ELKO COUNTY, Nev. — Wild horses may be symbols of the wide-open American West, but J.J. Goicoechea watched them warily. Under a bright desert sky, about 20 mustangs munched on the crested wheatgrass meant for the Angus cattle he grazes here on public land.
“You’ve got to look up to them. They’re tough,” the fourth-generation rancher said, leaning against his dusty red truck. “But if we turn a blind eye, in five years there will be 100 horses here, and it won’t look as good.”
Goicoechea has long been on one side of the battle over wild horses and burros, an issue so contentious that Congress, animal advocates, conservationists, ranchers and the Bureau of Land Management (BLM) have long been in a stalemate. Everyone agrees the situation is untenable: The government says three times more equines roam public land than the fragile terrain can handle. To address this, the BLM, which is charged with managing most of the animals, periodically rounds up horses and now has nearly 50,000 in holding. The agency says caring for the warehoused animals devours most of its wild horse budget, leaving little for other approaches.
Horse advocates call the roundups cruel, contend that millions of cattle do vastly more damage to public lands than thousands of horses, and insist mustangs must never be killed. Ranchers and some environmentalists view the horses as feral pests that damage ecosystems, compete for resources with cattle and wildlife and should be culled or sold.
But against this conflict, at a time of deep political polarization, something almost unrecognizable is floating around Capitol Hill: a compromise. Over three years, major ranching and hunting organizations, represented by Goicoechea and others, quietly negotiated with animal welfare groups, including the Humane Society of the United States. These strange bedfellows recently unveiled a wild horse proposal that they say meets both sides’ goals: It keeps mustangs alive, and it gets a lot more off the land.
There are just a couple catches: It would cost $50 million a year, swelling the BLM’s horse budget by two-thirds. And most wild horse advocacy groups hate it.
The 10-year proposal calls for scaling up the roundups, or “gathers,” that animal activists have long despised — capturing up to 20,000 horses and burros each year. Those horses would live in private pastures or sanctuaries that provide cheaper and “more natural living situations” than the corrals the BLM now depends on. Wild horse adoptions, which last year numbered about 3,100, would have to increase, the plan says. Its final pillar is aggressive use of fertility control, such as PZP, an injection delivered annually by dart.
“This plan doesn’t benefit the horses at all, or taxpayers. It benefits the livestock industry,” said Grace Kuhn, spokeswoman for the American Wild Horse Campaign. “It’s more business as usual that could end in the mass killing of America’s wild horses.”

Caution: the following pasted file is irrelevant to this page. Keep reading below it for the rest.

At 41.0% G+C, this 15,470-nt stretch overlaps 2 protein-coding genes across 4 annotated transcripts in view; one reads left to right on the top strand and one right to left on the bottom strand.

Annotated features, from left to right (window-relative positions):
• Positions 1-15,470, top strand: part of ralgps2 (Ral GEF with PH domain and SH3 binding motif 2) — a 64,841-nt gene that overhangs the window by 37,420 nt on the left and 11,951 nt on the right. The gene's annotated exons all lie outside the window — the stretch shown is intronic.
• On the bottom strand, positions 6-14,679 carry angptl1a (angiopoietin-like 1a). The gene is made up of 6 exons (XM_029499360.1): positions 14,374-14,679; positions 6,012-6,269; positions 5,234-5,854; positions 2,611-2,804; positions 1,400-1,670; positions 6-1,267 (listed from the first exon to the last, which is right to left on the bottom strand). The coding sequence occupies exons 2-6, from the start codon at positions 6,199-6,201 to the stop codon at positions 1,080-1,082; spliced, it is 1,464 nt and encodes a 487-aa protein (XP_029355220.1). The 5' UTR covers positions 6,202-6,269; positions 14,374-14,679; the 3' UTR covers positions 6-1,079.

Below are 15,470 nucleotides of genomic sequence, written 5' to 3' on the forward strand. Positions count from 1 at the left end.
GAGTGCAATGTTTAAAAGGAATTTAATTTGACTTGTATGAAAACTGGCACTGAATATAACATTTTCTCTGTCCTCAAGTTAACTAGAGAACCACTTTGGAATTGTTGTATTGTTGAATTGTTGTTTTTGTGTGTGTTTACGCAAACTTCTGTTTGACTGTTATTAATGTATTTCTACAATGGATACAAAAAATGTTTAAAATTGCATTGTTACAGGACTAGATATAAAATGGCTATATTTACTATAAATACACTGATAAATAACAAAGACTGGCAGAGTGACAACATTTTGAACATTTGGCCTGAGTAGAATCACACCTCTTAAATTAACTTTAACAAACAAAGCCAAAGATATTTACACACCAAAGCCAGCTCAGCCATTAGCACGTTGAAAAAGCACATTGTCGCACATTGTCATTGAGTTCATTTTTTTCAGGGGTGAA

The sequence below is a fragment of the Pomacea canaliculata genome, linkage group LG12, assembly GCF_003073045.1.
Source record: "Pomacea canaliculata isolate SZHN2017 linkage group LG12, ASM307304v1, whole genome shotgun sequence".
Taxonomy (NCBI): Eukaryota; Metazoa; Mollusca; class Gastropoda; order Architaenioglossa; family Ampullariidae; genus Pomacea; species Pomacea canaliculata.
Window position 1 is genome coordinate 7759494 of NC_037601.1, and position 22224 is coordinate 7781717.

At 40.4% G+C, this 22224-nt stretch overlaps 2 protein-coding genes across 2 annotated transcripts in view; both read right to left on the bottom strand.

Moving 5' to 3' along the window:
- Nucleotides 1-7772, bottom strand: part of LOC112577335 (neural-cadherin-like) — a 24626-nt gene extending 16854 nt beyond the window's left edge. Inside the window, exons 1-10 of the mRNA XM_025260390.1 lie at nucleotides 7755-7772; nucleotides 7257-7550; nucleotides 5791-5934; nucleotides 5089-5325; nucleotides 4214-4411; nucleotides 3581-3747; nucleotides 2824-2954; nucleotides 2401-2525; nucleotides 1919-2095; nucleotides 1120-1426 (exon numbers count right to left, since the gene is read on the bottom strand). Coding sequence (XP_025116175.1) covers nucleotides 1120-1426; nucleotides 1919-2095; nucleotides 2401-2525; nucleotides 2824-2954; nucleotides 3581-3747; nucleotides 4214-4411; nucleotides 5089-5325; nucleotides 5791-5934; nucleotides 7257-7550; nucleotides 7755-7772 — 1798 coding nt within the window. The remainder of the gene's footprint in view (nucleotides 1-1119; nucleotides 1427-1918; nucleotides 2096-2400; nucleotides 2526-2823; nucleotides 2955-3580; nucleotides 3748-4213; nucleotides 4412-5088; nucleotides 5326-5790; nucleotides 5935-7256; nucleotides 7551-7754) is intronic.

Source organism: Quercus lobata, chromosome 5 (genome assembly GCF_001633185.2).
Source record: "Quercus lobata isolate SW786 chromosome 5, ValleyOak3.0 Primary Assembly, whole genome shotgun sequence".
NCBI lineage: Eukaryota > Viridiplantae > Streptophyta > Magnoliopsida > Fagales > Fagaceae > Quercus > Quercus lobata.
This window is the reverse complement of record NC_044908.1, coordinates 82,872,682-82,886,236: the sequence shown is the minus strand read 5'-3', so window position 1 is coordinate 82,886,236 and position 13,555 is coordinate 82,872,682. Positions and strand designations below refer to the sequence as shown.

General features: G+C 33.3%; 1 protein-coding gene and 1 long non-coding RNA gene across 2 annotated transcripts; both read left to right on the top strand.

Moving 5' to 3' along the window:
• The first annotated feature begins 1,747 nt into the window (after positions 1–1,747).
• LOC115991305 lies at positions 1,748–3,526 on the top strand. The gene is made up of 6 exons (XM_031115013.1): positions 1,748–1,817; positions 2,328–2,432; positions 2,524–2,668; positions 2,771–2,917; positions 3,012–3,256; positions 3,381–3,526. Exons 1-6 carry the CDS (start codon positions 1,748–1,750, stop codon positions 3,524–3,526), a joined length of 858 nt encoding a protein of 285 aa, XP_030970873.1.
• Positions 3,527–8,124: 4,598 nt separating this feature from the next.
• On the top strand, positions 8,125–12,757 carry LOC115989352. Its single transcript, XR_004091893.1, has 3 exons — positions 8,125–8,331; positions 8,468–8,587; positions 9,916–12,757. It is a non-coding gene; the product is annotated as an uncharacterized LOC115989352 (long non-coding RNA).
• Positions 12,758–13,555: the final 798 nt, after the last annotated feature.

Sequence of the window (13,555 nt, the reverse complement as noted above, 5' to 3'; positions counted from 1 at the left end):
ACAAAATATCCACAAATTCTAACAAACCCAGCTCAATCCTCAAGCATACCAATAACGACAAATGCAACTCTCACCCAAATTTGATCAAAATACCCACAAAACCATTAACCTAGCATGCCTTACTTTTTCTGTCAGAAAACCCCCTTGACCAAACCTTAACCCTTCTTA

The alliance behind the plan, which includes one prominent wild horse organization, dismisses that as a misrepresentation of their proposal — and of political reality. Although the 1971 federal law that protects wild horses and burros allows the interior secretary to euthanize older and unadopted animals or sell them for slaughter, Congress has for much of the past three decades blocked those powers in annual appropriations bills.
But as the free-roaming and fast-reproducing horse and burro population mushrooms — from 40,000 in 2013 to 88,000 last year, according to the BLM — support for the animals has wobbled. President Trump’s budget has called for sales and killing, as have House appropriators and the BLM’s wild horse advisory committee. The status quo, a bureau official told lawmakers in July, could result in half a million horses on the range by 2030.
“We heard from key members of Congress that … they were leaning more and more toward letting the agency have the authority to kill horses,” said Gillian Lyons, a senior legislative specialist for the Humane Society Legislative Fund.
The ranching groups say they had come to believe the opposite — that Congress, regularly besieged by impassioned pleas from horse lovers, would never permit the culling of a symbol of the American spirit.
“We don’t see the world the same way,” Ethan Lane, vice president of government affairs for the National Cattlemen’s Beef Association and executive director of the group’s Public Lands Council, said of animal welfare groups. “The only way this has been successful is us recognizing their concerns over how these horses are managed and them recognizing our concerns over how the rangelands are managed.”
Fertility control could be a compromise. Neither ranchers nor the BLM have ever bought into contraception as a large-scale solution: Last year, the bureau treated just 702 wild horses.
But modeling by ecologists and economists — brought in by the American Society for the Prevention of Cruelty to Animals, another member of the alliance — found that if fertility control were administered to about 90 percent of mares that remain on the range, then roundups could dramatically slow after four years. After 10 years, it says, about 38,000 horses would roam the West, much closer to the government’s target population of 27,000. By then, roundups would be rare, and the few gathered horses could be adopted out, the plan posits.